The Kirsch lab uses sophisticated genetically engineered mouse models, cellular and molecular biology, and biochemistry to study cancer and radiation biology. Our research ranges from fundamental basic questions into the mechanisms by which tumor suppressor genes prevent cancer to translational projects that focus on mechanisms of metastasis, tumor response to radiation therapy, and normal tissue injury from radiation. In a collaborative environment, we work together to make discoveries and strive to translate our research into clinical trials for patients with cancer.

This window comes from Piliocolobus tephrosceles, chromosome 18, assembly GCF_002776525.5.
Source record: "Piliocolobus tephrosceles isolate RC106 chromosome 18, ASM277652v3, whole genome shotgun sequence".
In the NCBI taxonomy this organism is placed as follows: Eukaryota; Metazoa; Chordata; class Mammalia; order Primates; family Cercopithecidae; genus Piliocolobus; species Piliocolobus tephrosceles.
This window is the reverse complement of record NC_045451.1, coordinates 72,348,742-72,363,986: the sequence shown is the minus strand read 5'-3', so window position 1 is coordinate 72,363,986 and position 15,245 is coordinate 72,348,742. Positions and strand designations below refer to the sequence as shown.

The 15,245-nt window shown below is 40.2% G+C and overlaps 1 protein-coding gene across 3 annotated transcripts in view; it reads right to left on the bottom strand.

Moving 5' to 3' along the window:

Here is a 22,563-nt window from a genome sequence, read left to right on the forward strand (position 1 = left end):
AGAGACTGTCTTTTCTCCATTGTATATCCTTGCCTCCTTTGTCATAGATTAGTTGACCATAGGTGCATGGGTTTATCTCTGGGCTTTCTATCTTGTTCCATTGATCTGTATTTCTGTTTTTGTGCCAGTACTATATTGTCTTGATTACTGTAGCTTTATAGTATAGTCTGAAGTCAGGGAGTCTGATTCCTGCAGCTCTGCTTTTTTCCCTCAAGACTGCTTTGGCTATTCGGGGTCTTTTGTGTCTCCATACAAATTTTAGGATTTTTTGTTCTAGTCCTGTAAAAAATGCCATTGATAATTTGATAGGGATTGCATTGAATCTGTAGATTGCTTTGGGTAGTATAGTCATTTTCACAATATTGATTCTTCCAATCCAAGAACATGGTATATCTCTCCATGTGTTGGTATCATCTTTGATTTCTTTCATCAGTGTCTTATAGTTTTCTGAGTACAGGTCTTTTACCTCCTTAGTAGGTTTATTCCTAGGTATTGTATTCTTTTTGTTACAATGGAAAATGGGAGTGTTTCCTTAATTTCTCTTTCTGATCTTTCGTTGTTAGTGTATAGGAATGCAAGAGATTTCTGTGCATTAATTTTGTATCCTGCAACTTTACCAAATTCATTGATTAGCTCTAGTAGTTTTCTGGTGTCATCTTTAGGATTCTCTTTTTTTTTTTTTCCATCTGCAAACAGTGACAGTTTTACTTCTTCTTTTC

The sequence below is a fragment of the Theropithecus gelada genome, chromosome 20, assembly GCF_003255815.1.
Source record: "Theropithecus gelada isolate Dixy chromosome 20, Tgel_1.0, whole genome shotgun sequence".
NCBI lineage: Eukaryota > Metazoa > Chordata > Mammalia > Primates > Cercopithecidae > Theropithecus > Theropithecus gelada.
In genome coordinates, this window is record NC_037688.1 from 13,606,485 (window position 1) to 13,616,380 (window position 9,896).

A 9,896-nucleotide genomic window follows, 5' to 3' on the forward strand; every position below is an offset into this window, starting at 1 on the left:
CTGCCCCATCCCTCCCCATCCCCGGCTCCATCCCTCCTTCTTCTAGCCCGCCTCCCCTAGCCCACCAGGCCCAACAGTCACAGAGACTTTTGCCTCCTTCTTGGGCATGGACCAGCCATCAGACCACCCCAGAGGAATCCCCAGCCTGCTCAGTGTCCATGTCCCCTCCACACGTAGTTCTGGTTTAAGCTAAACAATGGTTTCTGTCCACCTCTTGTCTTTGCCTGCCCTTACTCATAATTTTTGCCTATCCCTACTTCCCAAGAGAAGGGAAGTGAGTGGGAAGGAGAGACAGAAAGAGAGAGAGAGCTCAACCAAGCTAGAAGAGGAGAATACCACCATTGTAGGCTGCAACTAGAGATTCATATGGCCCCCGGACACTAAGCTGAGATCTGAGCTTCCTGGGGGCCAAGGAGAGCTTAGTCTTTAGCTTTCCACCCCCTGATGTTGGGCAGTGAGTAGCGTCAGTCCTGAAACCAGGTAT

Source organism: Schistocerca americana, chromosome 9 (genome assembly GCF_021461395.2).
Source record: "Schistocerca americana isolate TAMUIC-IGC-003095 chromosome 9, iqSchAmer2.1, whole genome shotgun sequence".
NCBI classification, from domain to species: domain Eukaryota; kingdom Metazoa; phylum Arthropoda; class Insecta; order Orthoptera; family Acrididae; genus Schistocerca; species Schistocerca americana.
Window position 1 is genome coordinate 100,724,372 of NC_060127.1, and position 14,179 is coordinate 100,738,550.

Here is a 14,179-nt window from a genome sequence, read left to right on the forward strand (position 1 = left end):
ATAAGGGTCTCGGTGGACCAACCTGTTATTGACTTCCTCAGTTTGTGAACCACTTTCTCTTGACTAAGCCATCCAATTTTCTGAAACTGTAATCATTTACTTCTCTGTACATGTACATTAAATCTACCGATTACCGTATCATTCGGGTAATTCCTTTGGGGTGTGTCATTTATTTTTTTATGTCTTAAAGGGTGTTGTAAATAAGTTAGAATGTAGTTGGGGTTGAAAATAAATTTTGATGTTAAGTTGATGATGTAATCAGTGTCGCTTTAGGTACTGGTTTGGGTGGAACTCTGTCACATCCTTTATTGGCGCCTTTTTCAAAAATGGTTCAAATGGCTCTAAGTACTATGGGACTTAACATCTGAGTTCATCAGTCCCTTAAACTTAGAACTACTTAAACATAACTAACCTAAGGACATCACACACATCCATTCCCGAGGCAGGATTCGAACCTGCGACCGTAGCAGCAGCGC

David Kirsch MD, PhD is the Barbara Levine University Professor at Duke. As a physician-scientist, he cares for bone and soft tissue sarcoma patients with radiation therapy in the Duke Cancer Institute. His research program spans the continuum from basic cancer research, to translational radiation biology, to clinical trials, such as SU2C-SARC032 that is testing the combination of immunotherapy and radiation therapy for high risk extremity sarcoma. His lab research is supported by an R35 Outstanding Investigator Award from the National Cancer Institute, grants from the National Institute of Allergy and Infectious Disease and the Department of Defense, as well as several philanthropic organizations including StandUp2Cancer, the Gilbert Family Foundation, the Slifka Foundation, and the Leon Levine Foundation.